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05. March 2012
Robert Henke didn't just live through the beginnings of the Berlin techno scene – he helped shape it as a DJ and sound designer. Since the 90's, Henke has been specializing on electronic music and playing galleries and festivals with soul and concept music, as well clubs and nightlife gigs with his Monolake act. But it doesn't stop there. Besides his performances, Henke teaches sound design at the University of the Arts in Berlin and works as a software developer. His name is affiliated with the development of Ableton “Live”, a new music production software. Developed in the late 90's, Ableton is one of the leading suppliers on the market today.
Robert Henke's new Album “Ghost” was released on February 27.
You have been making music for over 15 years and were part of the early techno culture in Berlin in the early 90's. Do you get nostalgic thinking back on that time?
That's the thing with nostalgia – everything gets tainted. Of course it was cool to go to Panasonic and WMF but there were just ans many unpleasant things. I can live without outdoor toilets and I don't want to listen to 808 bass drums and a C-minor chord with delays for the rest of my days.
How have you developed musically since then?
I rose up from C-minor chords to D-minor. It's such a different feeling! With the old stuff, you can hear how the new technological potential was exhausted. Today, anything's possible so it's more a question of what exactly you want to do with all these possibilities. I can rely on a great pool of musical and tonal gestures that I've acquired and from which I can build new creations. That's the biggest difference: It's not about creating something radically different but about a musical-narrative approach: Which emotions, which timbre do I want to reach and how do I go about doing it? Ideally, I don't have to think about technical problems but just in terms of musical categories. And I don't like to be pushed into one or the other. If I feel like making a song with a drum'n'bass rhythm, then I'll do it, even if that means I can't mix it in a dubstep set.
Club music oder experimental sound installations – what's more your thing?
Every place and every situation can be magical. A club can be just as boring as a gallery and vice versa. That whole differentiation is completely outdated anyway, it's a construct. Sound art: static waves in a space, the experience of a space through sounds, an altered perception through a change of the listener's position. Club: same thing! If it's good, then it doesn't matter where it happens. It's always about experience and overwhelming, and that works in a movie theater, a club or a gallery. It just depends on your event.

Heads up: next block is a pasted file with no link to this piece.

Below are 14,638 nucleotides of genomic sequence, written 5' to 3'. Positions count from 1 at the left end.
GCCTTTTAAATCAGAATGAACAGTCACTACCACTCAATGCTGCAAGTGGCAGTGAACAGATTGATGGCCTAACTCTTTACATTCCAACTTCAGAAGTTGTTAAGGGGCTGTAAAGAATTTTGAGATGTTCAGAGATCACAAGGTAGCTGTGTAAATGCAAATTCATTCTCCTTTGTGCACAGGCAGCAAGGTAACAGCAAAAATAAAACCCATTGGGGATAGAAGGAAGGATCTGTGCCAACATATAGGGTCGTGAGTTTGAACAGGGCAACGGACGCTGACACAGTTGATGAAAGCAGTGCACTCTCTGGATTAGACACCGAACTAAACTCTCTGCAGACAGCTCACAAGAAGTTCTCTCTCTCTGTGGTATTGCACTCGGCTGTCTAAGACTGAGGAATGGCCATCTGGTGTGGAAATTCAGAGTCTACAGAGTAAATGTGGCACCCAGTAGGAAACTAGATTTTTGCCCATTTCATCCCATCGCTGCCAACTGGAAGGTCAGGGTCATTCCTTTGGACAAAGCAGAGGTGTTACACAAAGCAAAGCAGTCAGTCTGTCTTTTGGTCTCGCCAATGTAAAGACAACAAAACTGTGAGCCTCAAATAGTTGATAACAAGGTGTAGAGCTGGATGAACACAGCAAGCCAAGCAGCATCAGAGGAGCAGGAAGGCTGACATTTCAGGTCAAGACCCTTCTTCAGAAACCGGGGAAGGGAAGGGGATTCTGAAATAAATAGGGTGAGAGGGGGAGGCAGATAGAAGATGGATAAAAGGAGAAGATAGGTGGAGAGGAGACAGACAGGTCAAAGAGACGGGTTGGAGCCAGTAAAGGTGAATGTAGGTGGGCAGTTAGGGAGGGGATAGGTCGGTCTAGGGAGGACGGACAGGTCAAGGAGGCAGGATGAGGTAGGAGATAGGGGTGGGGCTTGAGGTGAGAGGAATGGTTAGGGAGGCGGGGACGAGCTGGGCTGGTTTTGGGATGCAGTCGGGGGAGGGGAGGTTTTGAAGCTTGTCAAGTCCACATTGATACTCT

You've described yourself as a mix between an engineer and a musician. How is that reflected in your music?
Not significantly, I hope. I don't want people to like the music because it's technologically elaborate – we're way past that! People should listen to it because it's fun to listen to, whether it's a single sinus sound or three hundred million phase twirled nano grains via non linear wavelet synthesis. When making music, it's helpful to know what you're doing, but for listening, it's enough to bang on a trash can.
What do you call yourself? A DJ? A composer? An artist?
Artist is fine. Everyone is an artist.
You're one of the founders of Ableton. How do you explain the program's success?
That's a myth. The co-founder and former Monolake-member Gerhard Behles pulled me into the company shortly after it was founded and a bunch of people thought of Live together. It was successful because we introduced a new conept that other companies hadn't thought of at the time. It was based on the experience that Gerhard and I had developed while making music together, so we knew that it worked and that there had to be many other musicians besides us that would want to try similar things with their computers. It's very easy to develop a good product if you're an expert in the field that you're working on and if you can stand behind that work.
Do you use Live?
Sure, I've been using it practically every day for ten years and if you asked me what I would take on a deserted island, I'd say: A laptop with Live on it and a pair of good speakers.
Another question about your origins: Was it always a dream of yours to make money off your music?
I always thought I'd end up working somewhere in the technological domain. I have an engineering degree and I studied a little computer science. The music and the art developed very slowly and I never relied on it completely. I'm actually very happy that I was never a hyped up celebrity, it's been great how things have been developing very comfortably.
Have you ever thought about doing anything else?
I guess I'm too much of an artist: I never asked myself that question. I keep doing different stuff: I compose, I perform, I work on installations, I teach, I develop software, I write lyrics, I manage a label – so maybe something entirely different would be: A vacation?
Do you still party?
Rarely. But stepping out of a club at dawn once or twice a year is an important ritual!
Favorite DJ/ live act?
There are too many to name. I played a set in Brussels the other day, and Anstam came on afterwards – I really enjoyed his live set. And I recently listened to a set by Electric Indigo at Farbfernseher that I would have liked to dance to if it hadn't been so incredibly crowded.
(interview: abi; photos: Esther Suave/HiPi)